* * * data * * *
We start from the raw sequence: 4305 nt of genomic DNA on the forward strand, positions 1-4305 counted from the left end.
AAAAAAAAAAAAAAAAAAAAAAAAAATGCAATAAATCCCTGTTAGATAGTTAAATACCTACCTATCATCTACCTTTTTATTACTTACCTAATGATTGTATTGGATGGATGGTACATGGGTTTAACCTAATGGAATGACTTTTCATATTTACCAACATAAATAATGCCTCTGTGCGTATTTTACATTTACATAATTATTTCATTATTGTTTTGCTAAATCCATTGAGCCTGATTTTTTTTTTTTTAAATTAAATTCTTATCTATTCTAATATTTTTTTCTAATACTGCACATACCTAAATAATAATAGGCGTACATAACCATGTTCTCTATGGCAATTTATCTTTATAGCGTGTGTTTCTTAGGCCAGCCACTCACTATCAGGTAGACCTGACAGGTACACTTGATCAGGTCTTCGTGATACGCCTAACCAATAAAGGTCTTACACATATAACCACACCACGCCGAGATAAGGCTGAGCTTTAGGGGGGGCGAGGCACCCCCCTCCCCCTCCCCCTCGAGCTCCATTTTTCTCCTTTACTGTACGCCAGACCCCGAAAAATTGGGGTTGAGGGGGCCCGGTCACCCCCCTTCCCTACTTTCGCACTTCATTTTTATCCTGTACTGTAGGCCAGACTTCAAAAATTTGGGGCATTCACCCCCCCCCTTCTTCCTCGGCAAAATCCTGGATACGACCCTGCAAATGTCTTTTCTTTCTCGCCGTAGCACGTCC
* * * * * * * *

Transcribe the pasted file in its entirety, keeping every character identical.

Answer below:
We start from the raw sequence: 4305 nt of genomic DNA on the forward strand, positions 1-4305 counted from the left end.
AAAAAAAAAAAAAAAAAAAAAAAAAATGCAATAAATCCCTGTTAGATAGTTAAATACCTACCTATCATCTACCTTTTTATTACTTACCTAATGATTGTATTGGATGGATGGTACATGGGTTTAACCTAATGGAATGACTTTTCATATTTACCAACATAAATAATGCCTCTGTGCGTATTTTACATTTACATAATTATTTCATTATTGTTTTGCTAAATCCATTGAGCCTGATTTTTTTTTTTTTAAATTAAATTCTTATCTATTCTAATATTTTTTTCTAATACTGCACATACCTAAATAATAATAGGCGTACATAACCATGTTCTCTATGGCAATTTATCTTTATAGCGTGTGTTTCTTAGGCCAGCCACTCACTATCAGGTAGACCTGACAGGTACACTTGATCAGGTCTTCGTGATACGCCTAACCAATAAAGGTCTTACACATATAACCACACCACGCCGAGATAAGGCTGAGCTTTAGGGGGGGCGAGGCACCCCCCTCCCCCTCCCCCTCGAGCTCCATTTTTCTCCTTTACTGTACGCCAGACCCCGAAAAATTGGGGTTGAGGGGGCCCGGTCACCCCCCTTCCCTACTTTCGCACTTCATTTTTATCCTGTACTGTAGGCCAGACTTCAAAAATTTGGGGCATTCACCCCCCCCCTTCTTCCTCGGCAAAATCCTGGATACGACCCTGCAAATGTCTTTTCTTTCTCGCCGTAGCACGTCC